• Our Constitution makers did not follow the American system of Presidential Government with separation of powers and a nearly irremovable President as the Chief Executive for a fixed term.
  • The parliamentary system of Government with ministerial responsibility to the popular House (Lok Sabha) that our Constitution makers opted for is based on the British model.

Parliament or Judiciary: Who is Supreme

  • In the absence of a written constitution, the parliamentary enjoys unrestricted powers in Britain. British Parliament is the supreme and sovereign authority. Judiciary has no powers of Judicial Review of legislation.
  • The US constitution lays down the provision of judicial review. With the power to interpret the Constitution, the judiciary assumes supremacy in the US.

The Indian Constitution has arrived at a middle course. The powers and functions of every organ are defined. Both Parliament and the Supreme Court are supreme in their respective spheres. Our Constitution empowers the Parliament to amend most parts of the Constitution. However, it also puts certain restriction on the Parliament. The Supreme Court has the power to declare a law passed by the Parliament ultra vires being violative of the constitution.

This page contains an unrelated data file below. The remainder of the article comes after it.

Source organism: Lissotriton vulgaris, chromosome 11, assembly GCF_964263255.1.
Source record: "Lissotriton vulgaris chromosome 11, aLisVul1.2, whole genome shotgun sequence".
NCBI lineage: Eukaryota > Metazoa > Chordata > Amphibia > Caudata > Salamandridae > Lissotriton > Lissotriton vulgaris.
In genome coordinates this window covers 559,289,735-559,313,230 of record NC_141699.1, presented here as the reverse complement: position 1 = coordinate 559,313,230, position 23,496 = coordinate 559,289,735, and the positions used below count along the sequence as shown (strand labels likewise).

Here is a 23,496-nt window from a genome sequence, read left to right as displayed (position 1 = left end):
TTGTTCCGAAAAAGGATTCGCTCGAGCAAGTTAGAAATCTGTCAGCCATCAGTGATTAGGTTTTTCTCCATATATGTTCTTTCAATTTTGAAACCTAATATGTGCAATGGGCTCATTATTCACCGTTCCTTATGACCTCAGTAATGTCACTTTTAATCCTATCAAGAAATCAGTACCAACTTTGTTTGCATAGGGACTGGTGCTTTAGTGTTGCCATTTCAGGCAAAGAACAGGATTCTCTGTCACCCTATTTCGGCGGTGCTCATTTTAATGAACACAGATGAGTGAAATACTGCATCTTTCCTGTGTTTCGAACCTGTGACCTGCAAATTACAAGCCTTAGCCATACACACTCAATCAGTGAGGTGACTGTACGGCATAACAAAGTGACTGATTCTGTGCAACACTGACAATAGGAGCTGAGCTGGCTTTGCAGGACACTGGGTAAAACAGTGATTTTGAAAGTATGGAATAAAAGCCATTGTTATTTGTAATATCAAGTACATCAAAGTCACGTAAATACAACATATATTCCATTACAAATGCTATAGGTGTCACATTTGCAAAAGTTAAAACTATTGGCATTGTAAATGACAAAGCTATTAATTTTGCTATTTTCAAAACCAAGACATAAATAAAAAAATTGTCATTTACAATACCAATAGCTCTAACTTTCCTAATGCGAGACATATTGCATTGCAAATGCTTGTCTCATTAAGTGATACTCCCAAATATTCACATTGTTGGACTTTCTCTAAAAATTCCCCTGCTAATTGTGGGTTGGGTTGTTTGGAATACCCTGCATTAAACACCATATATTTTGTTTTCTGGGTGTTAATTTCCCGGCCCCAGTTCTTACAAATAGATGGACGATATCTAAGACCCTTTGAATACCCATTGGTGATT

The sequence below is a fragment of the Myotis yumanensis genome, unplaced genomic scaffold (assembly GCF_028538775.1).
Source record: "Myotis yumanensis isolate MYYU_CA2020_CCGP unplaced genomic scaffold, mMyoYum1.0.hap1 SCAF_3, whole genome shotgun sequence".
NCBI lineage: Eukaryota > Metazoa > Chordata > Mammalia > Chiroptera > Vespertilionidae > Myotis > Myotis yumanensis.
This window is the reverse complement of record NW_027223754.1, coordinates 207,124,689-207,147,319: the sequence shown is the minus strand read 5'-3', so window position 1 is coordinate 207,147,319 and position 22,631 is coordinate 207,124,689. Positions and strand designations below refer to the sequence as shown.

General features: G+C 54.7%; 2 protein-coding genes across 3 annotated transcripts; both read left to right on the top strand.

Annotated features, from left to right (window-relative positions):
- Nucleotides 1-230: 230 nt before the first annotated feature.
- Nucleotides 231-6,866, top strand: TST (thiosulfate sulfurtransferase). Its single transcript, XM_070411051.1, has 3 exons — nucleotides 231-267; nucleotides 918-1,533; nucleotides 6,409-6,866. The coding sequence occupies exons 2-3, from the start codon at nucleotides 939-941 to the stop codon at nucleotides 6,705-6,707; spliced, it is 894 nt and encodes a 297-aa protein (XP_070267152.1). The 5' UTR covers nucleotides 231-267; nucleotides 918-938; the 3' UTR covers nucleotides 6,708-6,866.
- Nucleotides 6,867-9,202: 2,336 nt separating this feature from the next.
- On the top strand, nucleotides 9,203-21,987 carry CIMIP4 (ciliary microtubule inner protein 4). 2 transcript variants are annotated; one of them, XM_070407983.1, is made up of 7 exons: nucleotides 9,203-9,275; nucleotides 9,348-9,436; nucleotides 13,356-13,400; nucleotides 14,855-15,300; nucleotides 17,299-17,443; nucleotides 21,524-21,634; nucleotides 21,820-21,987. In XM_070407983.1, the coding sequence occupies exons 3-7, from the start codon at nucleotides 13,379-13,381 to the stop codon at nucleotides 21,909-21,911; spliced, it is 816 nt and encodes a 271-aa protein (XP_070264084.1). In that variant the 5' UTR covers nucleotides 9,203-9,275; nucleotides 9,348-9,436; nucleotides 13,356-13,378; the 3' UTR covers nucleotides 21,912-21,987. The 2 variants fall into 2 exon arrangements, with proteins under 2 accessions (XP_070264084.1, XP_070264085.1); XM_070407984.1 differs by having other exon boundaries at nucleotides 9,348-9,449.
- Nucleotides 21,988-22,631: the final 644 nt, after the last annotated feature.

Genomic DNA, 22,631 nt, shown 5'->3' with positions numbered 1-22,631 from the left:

Notwithstanding the vast poverty and illiteracy, the makers of our Constitution opted for Universal Adult Franchise. With this, every Indian gets equal voting rights. Even in the advanced democracies of the West, the franchise was extended only gradually.

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15 Salient Features of the Indian Constitution

  1. Lengthiest Written Constitution
  2. Drawn from Various Sources
  3. Blend of Rigidity and Flexibility
  4. Federal System with Unitary Bias
  5. Parliamentary Form of Government
  6. Synthesis of Parliamentary Sovereignty and Judicial Supremacy
  7. Rule Of Law
  8. Integrated and Independent Judiciary
  9. Fundamental Rights
  10. Directive Principles of State Policy
  11. Fundamental Duties
  12. Indian Secularism
  13. Universal Adult Franchise
  14. Single Citizenship
  15. Independent Bodies

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FAQs on Salient Features of the Indian Constitution

what are the key features of Indian constitution?

Salient Features of Indian Constitution

The Key features of Indian Constitution are –
Lengthiest Written Constitution
Drawn from Various Sources
Blend of Rigidity and Flexibility
Federal System with Unitary Bias
Parliamentary Form of Government
Synthesis of Parliamentary Sovereignty and Judicial Supremacy
Rule Of Law
Integrated and Independent Judiciary
Fundamental Rights
Directive Principles of State Policy
Fundamental Duties
Indian Secularism
Universal Adult Franchise
Single Citizenship
Independent Bodies